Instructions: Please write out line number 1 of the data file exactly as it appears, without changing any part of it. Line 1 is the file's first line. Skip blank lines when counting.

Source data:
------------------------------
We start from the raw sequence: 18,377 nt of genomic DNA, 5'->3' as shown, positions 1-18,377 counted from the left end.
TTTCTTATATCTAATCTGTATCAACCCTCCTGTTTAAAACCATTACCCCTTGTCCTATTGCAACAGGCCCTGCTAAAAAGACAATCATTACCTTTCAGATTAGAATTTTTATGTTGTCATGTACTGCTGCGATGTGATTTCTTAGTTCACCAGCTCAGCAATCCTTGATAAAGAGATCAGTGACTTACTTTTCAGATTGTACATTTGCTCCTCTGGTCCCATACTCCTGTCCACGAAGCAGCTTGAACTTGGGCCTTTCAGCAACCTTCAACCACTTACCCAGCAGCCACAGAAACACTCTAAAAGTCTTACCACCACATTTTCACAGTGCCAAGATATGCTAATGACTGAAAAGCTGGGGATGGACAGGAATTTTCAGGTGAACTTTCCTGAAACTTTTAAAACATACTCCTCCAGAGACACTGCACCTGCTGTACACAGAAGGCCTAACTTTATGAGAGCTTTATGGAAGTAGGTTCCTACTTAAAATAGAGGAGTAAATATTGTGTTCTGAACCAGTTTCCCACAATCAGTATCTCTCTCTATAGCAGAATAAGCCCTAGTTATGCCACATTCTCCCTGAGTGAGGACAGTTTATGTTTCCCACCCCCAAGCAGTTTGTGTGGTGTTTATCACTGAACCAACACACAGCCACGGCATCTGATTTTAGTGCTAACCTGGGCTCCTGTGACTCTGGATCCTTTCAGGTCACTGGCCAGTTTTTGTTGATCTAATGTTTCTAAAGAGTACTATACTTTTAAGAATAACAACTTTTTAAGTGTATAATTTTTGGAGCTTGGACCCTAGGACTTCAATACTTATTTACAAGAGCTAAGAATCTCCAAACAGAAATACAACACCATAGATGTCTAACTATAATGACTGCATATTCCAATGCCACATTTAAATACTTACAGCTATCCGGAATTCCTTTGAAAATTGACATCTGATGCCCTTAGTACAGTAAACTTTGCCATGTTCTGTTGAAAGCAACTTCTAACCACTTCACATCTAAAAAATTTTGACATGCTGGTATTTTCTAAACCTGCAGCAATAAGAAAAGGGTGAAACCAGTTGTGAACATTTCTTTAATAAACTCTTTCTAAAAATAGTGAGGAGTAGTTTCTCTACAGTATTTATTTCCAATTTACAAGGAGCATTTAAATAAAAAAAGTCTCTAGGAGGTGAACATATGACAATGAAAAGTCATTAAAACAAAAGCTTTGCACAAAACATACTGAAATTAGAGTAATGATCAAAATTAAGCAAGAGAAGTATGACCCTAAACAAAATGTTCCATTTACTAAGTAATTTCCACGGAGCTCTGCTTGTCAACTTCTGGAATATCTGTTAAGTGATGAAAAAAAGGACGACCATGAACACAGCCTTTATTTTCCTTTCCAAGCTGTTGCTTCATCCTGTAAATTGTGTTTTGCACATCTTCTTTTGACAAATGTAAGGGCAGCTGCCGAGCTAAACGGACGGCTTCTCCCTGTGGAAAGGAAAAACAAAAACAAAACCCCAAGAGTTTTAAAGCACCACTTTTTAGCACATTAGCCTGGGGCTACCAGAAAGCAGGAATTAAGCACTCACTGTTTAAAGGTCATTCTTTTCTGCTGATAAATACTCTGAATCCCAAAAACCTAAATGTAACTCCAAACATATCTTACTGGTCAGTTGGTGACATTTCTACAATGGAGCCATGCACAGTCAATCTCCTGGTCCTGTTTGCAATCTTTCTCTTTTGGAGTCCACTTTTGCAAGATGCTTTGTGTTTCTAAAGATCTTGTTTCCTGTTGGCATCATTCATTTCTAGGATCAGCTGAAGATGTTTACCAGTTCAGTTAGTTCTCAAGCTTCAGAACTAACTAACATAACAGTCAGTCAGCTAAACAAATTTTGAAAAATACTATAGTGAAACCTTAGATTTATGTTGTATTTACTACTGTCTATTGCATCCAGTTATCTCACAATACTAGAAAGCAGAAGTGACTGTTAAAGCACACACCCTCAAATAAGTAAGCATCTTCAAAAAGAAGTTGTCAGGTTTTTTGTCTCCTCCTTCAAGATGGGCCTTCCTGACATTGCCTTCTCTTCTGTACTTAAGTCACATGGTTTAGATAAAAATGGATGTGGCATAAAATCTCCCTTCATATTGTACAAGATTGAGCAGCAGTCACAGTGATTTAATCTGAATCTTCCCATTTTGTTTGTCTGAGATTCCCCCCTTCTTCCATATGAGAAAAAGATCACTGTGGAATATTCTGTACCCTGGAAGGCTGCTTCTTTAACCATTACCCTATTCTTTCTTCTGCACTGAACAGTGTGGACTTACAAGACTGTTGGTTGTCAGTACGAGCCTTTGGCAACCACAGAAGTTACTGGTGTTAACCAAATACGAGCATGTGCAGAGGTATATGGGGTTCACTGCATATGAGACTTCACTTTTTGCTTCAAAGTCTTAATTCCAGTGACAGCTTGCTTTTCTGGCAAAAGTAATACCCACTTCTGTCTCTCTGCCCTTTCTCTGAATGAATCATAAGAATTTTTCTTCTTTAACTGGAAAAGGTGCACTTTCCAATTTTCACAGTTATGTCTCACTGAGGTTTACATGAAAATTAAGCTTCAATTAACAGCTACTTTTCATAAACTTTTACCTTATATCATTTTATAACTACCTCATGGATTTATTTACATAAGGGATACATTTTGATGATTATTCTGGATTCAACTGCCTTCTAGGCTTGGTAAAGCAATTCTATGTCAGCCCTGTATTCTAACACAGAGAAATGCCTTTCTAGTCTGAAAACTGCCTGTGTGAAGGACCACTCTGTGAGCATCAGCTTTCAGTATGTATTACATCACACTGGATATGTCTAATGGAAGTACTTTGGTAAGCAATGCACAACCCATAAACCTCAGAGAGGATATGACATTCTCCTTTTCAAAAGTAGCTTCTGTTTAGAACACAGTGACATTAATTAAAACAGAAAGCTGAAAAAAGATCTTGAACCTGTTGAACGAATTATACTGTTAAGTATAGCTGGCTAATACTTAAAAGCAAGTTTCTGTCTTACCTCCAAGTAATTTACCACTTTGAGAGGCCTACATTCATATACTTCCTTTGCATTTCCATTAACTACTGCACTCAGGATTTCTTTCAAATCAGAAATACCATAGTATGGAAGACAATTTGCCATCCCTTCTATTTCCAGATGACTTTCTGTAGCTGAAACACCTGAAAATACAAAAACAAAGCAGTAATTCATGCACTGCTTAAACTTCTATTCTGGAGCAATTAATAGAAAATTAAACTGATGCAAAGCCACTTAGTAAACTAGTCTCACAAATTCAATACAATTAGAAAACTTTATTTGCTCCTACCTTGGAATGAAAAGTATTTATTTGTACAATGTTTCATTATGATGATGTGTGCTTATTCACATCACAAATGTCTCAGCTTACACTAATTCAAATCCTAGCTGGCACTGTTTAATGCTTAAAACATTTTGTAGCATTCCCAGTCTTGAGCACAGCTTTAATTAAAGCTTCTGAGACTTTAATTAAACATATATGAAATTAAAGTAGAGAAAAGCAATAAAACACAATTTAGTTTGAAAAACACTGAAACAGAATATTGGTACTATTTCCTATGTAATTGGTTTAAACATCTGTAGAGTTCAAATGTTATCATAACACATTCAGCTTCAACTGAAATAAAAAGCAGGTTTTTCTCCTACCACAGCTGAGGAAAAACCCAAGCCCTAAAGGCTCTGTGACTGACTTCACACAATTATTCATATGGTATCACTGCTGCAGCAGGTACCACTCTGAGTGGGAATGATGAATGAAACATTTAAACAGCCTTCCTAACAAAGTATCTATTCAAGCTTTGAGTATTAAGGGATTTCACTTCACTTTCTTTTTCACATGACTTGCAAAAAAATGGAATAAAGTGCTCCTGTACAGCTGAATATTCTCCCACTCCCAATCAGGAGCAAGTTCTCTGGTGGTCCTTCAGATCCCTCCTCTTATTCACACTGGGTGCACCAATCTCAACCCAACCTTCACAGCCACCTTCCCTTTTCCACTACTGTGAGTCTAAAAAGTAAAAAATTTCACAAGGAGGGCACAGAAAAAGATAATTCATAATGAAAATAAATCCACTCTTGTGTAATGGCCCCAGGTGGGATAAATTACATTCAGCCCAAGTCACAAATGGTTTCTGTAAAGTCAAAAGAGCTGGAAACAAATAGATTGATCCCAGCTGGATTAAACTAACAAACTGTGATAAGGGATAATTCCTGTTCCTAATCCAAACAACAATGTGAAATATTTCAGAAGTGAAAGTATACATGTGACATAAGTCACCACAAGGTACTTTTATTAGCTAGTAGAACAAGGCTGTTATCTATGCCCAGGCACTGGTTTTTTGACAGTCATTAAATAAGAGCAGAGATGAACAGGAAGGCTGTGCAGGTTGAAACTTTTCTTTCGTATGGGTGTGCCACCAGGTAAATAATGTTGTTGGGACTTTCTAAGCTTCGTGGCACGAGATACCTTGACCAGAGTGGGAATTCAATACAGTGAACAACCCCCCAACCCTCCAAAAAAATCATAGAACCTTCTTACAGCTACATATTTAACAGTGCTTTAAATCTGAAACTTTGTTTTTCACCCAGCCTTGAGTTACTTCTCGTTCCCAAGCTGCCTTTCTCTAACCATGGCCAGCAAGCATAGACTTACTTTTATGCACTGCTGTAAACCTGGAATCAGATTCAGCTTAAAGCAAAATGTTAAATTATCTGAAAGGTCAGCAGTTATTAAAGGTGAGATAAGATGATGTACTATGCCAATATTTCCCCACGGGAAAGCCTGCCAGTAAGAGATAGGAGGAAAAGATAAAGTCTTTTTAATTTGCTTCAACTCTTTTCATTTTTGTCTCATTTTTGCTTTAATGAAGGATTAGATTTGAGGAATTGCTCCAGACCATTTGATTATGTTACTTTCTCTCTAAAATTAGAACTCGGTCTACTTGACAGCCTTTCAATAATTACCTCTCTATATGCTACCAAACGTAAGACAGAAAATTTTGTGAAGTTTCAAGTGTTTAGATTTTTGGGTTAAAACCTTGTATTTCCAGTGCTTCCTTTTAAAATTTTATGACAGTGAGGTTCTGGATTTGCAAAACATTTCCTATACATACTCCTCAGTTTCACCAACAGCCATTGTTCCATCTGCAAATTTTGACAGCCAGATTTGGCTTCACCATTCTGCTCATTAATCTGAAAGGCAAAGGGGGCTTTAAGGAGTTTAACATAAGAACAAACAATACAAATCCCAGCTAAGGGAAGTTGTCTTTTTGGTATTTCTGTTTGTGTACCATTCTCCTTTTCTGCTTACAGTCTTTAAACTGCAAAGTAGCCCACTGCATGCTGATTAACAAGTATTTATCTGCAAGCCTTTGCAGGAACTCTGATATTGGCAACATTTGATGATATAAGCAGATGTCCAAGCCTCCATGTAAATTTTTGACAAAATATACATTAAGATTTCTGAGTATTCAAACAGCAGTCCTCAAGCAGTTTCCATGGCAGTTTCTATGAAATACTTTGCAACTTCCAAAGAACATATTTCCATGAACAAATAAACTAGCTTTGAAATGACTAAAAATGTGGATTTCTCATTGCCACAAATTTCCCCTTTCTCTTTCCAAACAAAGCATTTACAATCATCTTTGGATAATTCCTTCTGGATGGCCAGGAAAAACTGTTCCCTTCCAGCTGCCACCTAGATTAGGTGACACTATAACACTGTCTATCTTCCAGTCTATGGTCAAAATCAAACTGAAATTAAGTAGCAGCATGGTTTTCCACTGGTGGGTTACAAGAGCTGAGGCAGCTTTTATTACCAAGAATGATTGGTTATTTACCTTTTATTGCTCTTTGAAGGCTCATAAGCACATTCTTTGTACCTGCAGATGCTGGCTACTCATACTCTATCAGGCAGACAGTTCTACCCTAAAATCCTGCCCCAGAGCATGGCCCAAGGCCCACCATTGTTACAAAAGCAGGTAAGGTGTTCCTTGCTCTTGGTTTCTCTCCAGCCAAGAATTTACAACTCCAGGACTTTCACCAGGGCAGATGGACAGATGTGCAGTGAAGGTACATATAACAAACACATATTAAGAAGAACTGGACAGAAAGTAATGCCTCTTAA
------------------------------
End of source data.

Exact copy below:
We start from the raw sequence: 18,377 nt of genomic DNA, 5'->3' as shown, positions 1-18,377 counted from the left end.